As a general rule of thumb, open with a strong project, close with a strong project and display your skill set and handwriting in-between. Do you love textile design? Show me. Highlight your strengths and how they influence you as a creative. I've had applicants come in who are so much stronger than me in areas and I can't wait to get them on board because they've shown me their worth and I can see how they can enhance my brand.

SIN 5 || Please, please, please have a question prepared.

I am begging you. I honestly NEVER went to an interview without preparing a question to ask at the end. This includes when I was 17 and working in retail for ZARA. Always prepare a question. It must be one of my biggest pet-hates when an applicant has gone so far through the process, their CV and cover letter has been written impeccably and obviously proof read, they have been asked in for an interview to see more, I have reviewed their portfolio, everything is looking good until the last question:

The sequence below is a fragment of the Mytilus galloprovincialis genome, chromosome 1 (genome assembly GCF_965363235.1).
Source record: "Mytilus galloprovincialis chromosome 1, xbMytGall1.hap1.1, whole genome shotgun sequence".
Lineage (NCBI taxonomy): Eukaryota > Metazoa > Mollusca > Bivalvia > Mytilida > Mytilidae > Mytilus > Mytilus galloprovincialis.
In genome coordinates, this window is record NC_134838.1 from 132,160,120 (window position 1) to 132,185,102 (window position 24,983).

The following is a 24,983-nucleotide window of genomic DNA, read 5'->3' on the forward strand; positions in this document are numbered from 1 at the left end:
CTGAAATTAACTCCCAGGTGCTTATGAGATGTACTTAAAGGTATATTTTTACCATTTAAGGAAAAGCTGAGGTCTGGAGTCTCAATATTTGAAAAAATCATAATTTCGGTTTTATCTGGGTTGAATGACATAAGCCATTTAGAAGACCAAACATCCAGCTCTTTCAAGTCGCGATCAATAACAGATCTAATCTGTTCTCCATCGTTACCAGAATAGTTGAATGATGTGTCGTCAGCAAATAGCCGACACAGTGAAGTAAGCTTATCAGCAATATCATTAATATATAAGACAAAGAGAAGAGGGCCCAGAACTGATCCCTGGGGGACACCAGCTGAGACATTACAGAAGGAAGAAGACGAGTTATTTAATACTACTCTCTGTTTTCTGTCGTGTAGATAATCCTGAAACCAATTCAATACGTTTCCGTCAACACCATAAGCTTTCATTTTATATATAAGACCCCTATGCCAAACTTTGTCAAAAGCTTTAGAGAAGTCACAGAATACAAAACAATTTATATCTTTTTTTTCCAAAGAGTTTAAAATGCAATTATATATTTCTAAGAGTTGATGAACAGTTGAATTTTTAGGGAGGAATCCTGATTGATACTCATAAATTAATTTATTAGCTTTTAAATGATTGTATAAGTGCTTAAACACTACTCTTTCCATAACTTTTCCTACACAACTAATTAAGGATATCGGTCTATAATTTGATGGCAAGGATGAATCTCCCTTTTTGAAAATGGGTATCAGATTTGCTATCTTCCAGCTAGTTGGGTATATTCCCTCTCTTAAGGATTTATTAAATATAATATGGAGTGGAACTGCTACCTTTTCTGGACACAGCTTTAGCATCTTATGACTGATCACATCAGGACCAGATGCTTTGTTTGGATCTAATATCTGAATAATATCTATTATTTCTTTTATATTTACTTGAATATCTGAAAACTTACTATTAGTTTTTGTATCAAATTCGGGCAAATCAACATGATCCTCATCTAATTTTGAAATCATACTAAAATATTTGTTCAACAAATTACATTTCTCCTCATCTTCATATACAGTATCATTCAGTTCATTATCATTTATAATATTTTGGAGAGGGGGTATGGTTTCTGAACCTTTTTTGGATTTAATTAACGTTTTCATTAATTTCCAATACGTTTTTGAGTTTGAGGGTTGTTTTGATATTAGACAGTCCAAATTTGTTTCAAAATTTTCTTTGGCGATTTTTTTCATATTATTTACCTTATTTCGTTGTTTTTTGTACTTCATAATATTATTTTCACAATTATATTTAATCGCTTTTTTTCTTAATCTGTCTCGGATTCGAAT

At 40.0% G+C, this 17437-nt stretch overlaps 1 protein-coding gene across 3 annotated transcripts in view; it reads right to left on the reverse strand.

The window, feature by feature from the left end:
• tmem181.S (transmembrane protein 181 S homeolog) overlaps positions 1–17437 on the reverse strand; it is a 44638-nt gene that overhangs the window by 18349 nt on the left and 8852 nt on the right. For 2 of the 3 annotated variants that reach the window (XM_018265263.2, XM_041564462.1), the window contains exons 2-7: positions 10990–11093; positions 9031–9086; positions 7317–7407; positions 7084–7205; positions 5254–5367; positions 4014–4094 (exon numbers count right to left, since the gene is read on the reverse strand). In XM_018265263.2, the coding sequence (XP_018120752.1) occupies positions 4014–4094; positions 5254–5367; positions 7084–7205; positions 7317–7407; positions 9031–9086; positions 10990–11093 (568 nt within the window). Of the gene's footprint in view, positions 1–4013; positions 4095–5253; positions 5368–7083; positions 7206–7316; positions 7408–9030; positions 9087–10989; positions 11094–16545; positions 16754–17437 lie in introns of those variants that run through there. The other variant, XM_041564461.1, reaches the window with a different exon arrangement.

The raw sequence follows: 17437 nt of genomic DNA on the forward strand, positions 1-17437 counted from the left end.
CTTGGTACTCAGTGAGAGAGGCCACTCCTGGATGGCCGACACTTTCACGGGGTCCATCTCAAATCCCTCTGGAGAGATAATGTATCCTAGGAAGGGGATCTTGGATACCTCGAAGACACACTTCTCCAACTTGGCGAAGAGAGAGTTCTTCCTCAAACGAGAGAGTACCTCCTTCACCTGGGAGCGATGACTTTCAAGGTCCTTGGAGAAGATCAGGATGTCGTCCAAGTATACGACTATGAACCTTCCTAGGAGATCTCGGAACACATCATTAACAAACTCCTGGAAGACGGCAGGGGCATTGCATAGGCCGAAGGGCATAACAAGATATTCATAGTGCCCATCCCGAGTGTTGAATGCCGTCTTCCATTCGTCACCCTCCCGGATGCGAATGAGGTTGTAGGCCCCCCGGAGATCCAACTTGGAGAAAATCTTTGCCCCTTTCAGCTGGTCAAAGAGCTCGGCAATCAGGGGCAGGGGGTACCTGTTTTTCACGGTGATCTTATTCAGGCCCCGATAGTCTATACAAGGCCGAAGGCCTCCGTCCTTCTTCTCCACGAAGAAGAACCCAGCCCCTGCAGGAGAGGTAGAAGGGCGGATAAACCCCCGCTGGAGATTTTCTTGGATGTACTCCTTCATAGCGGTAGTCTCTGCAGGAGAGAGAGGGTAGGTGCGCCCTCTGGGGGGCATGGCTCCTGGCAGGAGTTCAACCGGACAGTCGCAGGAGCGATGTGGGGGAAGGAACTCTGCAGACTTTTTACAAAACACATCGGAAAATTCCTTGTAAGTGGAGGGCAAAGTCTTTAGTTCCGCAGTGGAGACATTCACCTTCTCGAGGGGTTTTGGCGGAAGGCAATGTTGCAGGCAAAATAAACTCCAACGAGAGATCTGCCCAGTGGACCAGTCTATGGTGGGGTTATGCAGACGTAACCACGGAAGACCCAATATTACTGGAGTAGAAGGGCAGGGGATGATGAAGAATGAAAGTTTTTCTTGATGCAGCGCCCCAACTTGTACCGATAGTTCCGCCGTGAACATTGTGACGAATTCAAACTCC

"Do you have any questions you'd like to ask?"
"....umm no." 

Now this honestly is a sin in any interview, but let's just remind ourselves of those applying to a creative role. You're meant to be creative, to show initiative, to think on the spot - and you haven't got one little question you would like to ask? It's a red flag. To me that shows a lack of interest in the role and the company. Do not despair, here's some help:


Do ask:

  • Is there room for progression?
  • What has your journey been so far?
  • Who will I be reporting to?
  • Where do you see the company in the next 5 years? 

Dont Ask:

  • What's the pay?
  • What is the brand's aesthetic?
  • What breaks do I get?
  • Am I expected to do overtime or work weekends? 

And finally, please bare in mind you're simply talking to another human being. There is nothing to be scared of! I personally conduct my interviews in a very informal manner because I feel I get a better picture of the individual if we have a relaxed chat, they show more of the 'real' them, and I love seeing peoples personalities shine above the nerves. One final piece of advice would be to attend every interview offered to you so you can practice and familiarise yourself with the process. You may have changed your mind on the role, but the interviewer could throw in a question you didn't expect or prepare for, giving you experience and confidence for the next one. 

So should you ever come into the atelier and meet me, pray you've read this article and I hopefully can't wait to welcome you on board!